Farmhouse Chicken Chowder

Farmhouse Chicken Chowder is packed full of all the delicious and nutritious things you can pick up at a farm market.

There’s a colorful mélange of vegetables including onion, garlic, carrots, celery, parsnips, sweet and white potatoes, corn, spinach and herbs like rosemary, thyme, bay and parsley.

Swimming throughout the herby broth among all those vegetables are tender bites of juicy chicken. You can use leftover roasted chicken, a rotisserie chicken or start with raw chicken breasts. I’ve included the directions for both as well as a crockpot version.

Heavy cream adds a touch of indulgence and helps thicken the chowder up, making it rich and creamy.

There’s many a farmer come in from the field or barnyard, the lovely aroma beckoning from a mile away, to find a stick-to-your-ribs soup exactly like this one simmering away on the stove.

Don’tcha wish you were a farmer right now. . . I do.

Farmhouse Chicken Chowder

Rating: 51

Prep Time: 30 minutes

Cook Time: 1 hour

Yield: 6 servings

Farmhouse Chicken Chowder

Farmhouse Chicken Chowder is packed with a colorful mélange of vegetables, herbs and tender chicken.

INGREDIENTS:

1-1/4 pounds boneless chicken breast or 3 cups cooked,* shredded or cut into bite-size pieces
sea salt and fresh black pepper
flour, for dusting raw chicken
olive oil for sauteing
1 large yellow onion, diced
5 cloves garlic, minced
1 teaspoon ginger, minced (or 1/4 teaspoon ground)
1 cup carrots, thinly sliced into coins
1/2 cup celery, diced
1 teaspoon dried thyme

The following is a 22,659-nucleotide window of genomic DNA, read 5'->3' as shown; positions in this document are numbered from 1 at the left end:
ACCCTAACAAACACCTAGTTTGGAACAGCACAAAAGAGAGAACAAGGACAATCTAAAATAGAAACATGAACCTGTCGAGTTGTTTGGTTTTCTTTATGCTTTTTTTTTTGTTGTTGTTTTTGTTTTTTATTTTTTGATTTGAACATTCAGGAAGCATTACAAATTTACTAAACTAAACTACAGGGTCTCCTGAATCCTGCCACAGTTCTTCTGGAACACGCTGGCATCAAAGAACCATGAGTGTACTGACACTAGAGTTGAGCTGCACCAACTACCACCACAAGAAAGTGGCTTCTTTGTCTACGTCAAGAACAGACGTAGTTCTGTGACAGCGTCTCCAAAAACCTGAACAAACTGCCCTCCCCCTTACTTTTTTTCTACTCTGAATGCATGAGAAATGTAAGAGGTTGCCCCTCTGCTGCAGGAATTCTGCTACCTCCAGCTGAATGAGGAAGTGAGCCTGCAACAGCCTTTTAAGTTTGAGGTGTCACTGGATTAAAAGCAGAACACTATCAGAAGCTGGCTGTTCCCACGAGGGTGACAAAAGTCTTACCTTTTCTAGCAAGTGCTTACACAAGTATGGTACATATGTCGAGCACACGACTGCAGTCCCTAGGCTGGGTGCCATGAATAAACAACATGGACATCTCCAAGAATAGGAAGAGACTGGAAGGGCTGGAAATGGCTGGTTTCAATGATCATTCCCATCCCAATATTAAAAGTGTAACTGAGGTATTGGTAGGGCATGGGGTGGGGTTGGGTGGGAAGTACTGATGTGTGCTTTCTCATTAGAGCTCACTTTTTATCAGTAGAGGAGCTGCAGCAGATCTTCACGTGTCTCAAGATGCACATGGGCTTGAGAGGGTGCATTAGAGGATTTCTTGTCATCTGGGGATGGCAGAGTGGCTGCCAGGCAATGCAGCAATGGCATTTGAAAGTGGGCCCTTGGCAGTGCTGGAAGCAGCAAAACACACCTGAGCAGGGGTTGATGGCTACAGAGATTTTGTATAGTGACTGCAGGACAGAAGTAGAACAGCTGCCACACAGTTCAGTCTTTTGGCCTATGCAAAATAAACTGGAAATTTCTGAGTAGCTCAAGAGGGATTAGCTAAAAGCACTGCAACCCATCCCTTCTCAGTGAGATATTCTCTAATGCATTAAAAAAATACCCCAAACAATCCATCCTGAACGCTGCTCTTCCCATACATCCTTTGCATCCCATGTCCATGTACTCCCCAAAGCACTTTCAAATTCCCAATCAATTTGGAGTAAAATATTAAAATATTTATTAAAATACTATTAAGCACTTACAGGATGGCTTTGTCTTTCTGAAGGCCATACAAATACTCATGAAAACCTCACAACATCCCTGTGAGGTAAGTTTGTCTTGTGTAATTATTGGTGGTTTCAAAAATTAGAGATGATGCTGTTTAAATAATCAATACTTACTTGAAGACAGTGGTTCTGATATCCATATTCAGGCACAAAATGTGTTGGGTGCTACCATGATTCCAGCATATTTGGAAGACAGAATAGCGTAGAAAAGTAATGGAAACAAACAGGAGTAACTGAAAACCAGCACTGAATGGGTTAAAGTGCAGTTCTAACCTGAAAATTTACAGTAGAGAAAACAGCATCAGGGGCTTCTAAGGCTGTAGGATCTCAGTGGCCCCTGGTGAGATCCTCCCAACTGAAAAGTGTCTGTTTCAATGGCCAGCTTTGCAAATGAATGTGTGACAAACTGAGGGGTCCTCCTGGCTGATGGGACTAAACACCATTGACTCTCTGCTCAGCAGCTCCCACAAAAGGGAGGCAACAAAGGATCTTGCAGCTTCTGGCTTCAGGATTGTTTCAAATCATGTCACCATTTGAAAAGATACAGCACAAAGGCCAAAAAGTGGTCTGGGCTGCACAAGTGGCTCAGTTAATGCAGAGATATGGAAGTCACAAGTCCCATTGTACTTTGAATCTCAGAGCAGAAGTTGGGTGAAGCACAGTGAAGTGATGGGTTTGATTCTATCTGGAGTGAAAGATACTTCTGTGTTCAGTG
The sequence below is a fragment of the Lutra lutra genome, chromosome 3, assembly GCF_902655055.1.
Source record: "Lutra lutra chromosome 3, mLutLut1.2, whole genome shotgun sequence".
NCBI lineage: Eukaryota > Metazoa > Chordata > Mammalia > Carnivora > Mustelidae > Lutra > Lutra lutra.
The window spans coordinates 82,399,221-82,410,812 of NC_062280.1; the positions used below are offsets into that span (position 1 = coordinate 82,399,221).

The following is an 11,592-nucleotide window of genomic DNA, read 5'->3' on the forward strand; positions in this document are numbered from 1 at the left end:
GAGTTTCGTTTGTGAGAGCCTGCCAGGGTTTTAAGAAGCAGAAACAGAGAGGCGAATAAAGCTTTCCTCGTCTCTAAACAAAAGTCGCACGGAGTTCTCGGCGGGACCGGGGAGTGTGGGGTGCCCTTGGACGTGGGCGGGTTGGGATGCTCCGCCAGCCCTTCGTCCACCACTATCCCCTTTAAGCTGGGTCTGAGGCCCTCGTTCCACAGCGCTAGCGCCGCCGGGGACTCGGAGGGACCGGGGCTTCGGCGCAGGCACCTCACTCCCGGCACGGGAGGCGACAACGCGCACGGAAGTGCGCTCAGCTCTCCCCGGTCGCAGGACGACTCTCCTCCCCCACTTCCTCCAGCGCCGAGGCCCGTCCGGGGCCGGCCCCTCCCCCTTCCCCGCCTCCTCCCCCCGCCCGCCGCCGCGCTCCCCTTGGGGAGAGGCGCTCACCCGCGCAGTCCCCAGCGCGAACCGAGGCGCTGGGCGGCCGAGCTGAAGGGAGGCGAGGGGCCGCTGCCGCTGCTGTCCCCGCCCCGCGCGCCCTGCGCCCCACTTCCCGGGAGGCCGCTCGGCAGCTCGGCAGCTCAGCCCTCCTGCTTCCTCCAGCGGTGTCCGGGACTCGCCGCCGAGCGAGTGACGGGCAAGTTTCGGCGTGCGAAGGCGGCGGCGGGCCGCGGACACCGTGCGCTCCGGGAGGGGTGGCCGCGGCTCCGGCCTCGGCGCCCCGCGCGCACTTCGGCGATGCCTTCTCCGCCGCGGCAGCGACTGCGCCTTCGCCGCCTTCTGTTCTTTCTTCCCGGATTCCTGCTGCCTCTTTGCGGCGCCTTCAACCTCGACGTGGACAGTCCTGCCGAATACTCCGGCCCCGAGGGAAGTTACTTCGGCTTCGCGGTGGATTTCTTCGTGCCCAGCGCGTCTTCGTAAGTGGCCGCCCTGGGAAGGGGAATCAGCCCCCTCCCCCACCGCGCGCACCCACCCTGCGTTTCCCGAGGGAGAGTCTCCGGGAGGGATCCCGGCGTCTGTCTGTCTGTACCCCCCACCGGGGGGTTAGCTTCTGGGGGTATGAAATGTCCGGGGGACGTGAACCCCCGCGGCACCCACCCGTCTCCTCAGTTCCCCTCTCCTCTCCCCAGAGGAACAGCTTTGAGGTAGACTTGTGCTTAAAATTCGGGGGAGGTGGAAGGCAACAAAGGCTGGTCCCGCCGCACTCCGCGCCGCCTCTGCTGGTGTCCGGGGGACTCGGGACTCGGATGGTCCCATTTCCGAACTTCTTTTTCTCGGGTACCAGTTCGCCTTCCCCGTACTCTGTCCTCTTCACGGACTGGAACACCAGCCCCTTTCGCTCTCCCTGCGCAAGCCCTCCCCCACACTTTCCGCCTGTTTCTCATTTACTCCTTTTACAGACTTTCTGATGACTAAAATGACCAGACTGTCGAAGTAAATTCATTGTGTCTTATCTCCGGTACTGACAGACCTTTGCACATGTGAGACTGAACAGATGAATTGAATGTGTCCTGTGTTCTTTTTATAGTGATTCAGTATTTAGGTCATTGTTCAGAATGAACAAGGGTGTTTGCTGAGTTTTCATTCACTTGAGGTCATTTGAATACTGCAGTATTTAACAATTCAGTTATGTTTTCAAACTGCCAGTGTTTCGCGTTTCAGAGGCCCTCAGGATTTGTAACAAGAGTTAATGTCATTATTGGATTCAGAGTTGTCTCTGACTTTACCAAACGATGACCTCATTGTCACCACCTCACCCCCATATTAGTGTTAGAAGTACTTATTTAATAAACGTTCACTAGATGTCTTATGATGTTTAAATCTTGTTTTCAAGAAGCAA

1 teaspoon dried rosemary
2 bay leaves
2 cups parsnips, thinly sliced into coins
2 cups potatoes, cubed
2 cups sweet potatoes, cubed
1 cup corn
5 cups low-sodium chicken broth
1/3 cup fresh parsley, finely chopped
2 packed cups baby spinach, stacked and cut into thin ribbons (chiffonade)
1 pint heavy cream

INSTRUCTIONS:

    Stove Top Directions:
  1. If using raw chicken (for cooked chicken, skip this and go right to step 2) heat a few tablespoons of olive oil in a large soup or stock pot over medium heat. Cut the chicken into bite-size pieces; season well with salt and pepper and dust lightly with flour. Cook, turning often to brown on all sides. Remove from pan and set aside.
  2. Add a few tablespoons of oil to the pan and over medium-low heat saute onion until tender and translucent; add garlic and ginger; saute until fragrant 2-3 minutes.
  3. Add the carrots, celery and all the seasonings. Toss well and cook 5 minutes, stirring often.
  4. Add parsnips, potatoes, corn, chicken broth, chicken and parsley. Bring to a simmer and cook 30 minutes, tasting often and seasoning as needed.
  5. Add the heavy cream to a medium bowl and stir in 3 ladles of broth, one at at time. Stir into the soup along with the spinach; bring to a simmer 10 more minutes. Remove bay leaves before serving.
  6. Crockpot Directions:
  7. To a 5 or 6 quart stockpot combine everything but the heavy cream and spinach. If using raw chicken cut them in half rather than in bite-size pieces, season them well with salt and pepper and dust lightly with flour.
  8. Cook 5-6 hours on high or 8 on low adding the heavy cream and spinach during the last hour or two. Mix the heavy cream with a few ladles of hot soup before adding to the pot. Remove chicken at the same time and shred or cut into bite-size pieces; add back to pot. Taste and season as needed. Remove bay leaves before serving.

Notes:

*Rotisserie chicken is a great time-saver to utilize for this.

Inspired by Martha Stewart

http://www.cinnamonspiceandeverythingnice.com/farmhouse-chicken-chowder/

Comments

  1. Chris says

    First of all, LOVE those bowls, how freaking cute are they!?!

    The chowder is just as awesome, packed full of rustic chunks of farm goodness. Your description of it was great too, especially the part that made me envision chicken doing the backstroke, ha ha.

  2. Becki's Whole Life says

    Yum….love all of the veggies in this soup. I would love to live on a farm and be the farmwife that stays home and cooks for the farmer:-)…both are hard work, but I like the cooking aspects…and I would do some gardening, too.

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